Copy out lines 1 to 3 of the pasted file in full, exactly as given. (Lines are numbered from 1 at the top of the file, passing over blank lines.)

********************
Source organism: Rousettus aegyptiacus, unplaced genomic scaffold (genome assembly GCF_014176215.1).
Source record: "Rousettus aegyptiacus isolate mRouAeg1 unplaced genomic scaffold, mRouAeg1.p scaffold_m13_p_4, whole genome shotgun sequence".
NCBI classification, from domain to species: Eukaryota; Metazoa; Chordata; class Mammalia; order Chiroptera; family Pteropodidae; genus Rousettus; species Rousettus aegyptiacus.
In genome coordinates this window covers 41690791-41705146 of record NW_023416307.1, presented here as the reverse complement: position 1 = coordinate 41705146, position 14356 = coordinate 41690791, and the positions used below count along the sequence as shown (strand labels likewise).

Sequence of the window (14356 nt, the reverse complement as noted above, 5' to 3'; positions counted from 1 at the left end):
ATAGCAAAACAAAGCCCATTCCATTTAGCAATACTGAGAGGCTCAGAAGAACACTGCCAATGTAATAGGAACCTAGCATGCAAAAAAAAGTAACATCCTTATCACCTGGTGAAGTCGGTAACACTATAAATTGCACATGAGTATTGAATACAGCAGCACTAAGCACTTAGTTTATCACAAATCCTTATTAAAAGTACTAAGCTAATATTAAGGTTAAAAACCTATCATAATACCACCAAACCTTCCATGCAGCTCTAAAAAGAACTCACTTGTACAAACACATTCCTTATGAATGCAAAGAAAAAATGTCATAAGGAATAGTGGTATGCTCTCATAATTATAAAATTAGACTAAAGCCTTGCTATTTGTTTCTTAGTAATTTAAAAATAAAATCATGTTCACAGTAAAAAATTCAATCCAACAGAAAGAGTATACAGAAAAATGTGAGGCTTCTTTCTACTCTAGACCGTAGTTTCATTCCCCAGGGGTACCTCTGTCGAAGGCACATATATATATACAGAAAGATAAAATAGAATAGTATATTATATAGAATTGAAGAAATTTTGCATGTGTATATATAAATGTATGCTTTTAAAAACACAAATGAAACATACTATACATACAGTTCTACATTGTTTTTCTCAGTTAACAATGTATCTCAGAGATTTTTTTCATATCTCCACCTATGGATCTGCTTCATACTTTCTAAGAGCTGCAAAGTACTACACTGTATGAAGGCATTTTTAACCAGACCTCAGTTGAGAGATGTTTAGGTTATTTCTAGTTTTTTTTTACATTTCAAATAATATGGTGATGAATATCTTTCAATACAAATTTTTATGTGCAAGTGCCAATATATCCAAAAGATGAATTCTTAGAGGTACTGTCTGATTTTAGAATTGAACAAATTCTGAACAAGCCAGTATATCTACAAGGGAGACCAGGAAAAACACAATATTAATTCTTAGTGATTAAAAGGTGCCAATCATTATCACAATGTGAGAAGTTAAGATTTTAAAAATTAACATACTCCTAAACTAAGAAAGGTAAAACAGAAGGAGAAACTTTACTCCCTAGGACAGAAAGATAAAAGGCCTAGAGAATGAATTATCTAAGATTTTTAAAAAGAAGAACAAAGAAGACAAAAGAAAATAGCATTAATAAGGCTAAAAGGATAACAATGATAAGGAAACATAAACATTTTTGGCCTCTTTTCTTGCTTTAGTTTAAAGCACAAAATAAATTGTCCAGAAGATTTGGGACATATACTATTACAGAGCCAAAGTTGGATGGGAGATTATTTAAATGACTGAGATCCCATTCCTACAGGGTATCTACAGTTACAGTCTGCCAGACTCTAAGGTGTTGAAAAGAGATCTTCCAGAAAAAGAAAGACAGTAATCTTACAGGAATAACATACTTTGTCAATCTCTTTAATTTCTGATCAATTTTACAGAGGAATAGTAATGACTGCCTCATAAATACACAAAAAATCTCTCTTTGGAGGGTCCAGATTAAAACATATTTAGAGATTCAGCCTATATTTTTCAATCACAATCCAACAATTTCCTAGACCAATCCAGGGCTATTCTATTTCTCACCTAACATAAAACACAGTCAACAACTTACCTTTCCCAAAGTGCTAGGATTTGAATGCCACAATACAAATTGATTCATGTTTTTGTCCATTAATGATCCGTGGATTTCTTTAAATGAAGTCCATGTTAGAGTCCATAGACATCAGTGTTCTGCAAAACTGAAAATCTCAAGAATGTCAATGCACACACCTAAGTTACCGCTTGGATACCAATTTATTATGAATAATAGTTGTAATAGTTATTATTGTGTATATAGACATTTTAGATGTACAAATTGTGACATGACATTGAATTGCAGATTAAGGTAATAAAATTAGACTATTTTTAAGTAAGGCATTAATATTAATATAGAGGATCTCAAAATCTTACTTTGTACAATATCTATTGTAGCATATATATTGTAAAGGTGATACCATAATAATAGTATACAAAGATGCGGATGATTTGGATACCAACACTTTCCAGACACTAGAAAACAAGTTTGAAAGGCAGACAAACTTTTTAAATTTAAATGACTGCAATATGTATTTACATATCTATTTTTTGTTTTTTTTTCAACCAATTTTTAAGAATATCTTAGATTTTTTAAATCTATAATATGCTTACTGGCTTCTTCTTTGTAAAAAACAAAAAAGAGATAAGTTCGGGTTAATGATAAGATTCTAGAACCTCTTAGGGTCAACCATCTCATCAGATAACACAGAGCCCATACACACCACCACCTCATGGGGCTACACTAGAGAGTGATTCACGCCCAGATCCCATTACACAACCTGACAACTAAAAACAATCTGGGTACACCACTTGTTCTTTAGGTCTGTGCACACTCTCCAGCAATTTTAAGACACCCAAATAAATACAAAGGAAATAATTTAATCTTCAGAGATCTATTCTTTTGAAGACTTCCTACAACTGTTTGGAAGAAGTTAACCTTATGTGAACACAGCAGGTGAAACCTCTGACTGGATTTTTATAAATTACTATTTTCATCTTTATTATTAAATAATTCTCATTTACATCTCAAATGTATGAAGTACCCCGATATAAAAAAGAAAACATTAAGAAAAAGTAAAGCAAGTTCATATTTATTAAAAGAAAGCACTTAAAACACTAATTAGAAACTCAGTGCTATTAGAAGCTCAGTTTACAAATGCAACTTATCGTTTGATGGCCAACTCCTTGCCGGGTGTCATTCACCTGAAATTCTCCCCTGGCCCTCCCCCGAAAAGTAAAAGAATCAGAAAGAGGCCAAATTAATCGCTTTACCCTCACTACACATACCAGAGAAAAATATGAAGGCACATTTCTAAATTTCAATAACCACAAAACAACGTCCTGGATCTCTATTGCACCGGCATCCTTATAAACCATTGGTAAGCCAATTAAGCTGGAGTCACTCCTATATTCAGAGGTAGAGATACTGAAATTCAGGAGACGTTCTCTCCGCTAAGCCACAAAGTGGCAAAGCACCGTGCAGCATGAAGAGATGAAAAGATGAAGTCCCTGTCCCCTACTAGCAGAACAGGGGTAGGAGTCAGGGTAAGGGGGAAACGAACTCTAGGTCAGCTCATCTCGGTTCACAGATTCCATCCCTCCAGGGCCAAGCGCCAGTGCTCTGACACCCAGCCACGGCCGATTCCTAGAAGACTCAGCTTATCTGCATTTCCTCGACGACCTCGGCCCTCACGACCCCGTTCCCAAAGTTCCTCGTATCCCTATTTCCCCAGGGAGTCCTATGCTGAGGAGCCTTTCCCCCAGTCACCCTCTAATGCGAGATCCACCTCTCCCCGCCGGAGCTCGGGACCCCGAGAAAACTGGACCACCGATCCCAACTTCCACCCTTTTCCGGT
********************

Source organism: Rousettus aegyptiacus, unplaced genomic scaffold (genome assembly GCF_014176215.1).
Source record: "Rousettus aegyptiacus isolate mRouAeg1 unplaced genomic scaffold, mRouAeg1.p scaffold_m13_p_4, whole genome shotgun sequence".
NCBI classification, from domain to species: Eukaryota; Metazoa; Chordata; class Mammalia; order Chiroptera; family Pteropodidae; genus Rousettus; species Rousettus aegyptiacus.